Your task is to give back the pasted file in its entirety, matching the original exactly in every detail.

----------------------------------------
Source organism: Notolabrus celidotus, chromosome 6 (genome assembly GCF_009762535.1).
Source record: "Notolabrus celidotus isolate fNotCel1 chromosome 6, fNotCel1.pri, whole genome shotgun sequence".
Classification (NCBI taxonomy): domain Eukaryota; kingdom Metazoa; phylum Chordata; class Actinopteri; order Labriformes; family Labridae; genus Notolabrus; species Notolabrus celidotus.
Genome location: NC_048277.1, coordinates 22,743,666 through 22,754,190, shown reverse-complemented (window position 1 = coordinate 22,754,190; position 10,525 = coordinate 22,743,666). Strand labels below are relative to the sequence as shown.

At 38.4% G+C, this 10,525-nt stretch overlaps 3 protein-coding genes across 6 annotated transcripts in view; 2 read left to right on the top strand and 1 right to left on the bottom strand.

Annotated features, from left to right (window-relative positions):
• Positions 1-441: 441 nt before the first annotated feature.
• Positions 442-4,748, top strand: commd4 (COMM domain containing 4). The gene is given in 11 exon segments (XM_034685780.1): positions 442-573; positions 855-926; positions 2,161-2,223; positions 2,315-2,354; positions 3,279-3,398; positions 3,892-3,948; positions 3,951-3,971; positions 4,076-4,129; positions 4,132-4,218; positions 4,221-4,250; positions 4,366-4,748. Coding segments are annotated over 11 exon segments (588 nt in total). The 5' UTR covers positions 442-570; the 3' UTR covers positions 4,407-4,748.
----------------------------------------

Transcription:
Source organism: Notolabrus celidotus, chromosome 6 (genome assembly GCF_009762535.1).
Source record: "Notolabrus celidotus isolate fNotCel1 chromosome 6, fNotCel1.pri, whole genome shotgun sequence".
Classification (NCBI taxonomy): domain Eukaryota; kingdom Metazoa; phylum Chordata; class Actinopteri; order Labriformes; family Labridae; genus Notolabrus; species Notolabrus celidotus.
Genome location: NC_048277.1, coordinates 22,743,666 through 22,754,190, shown reverse-complemented (window position 1 = coordinate 22,754,190; position 10,525 = coordinate 22,743,666). Strand labels below are relative to the sequence as shown.

At 38.4% G+C, this 10,525-nt stretch overlaps 3 protein-coding genes across 6 annotated transcripts in view; 2 read left to right on the top strand and 1 right to left on the bottom strand.

Annotated features, from left to right (window-relative positions):
• Positions 1-441: 441 nt before the first annotated feature.
• Positions 442-4,748, top strand: commd4 (COMM domain containing 4). The gene is given in 11 exon segments (XM_034685780.1): positions 442-573; positions 855-926; positions 2,161-2,223; positions 2,315-2,354; positions 3,279-3,398; positions 3,892-3,948; positions 3,951-3,971; positions 4,076-4,129; positions 4,132-4,218; positions 4,221-4,250; positions 4,366-4,748. Coding segments are annotated over 11 exon segments (588 nt in total). The 5' UTR covers positions 442-570; the 3' UTR covers positions 4,407-4,748.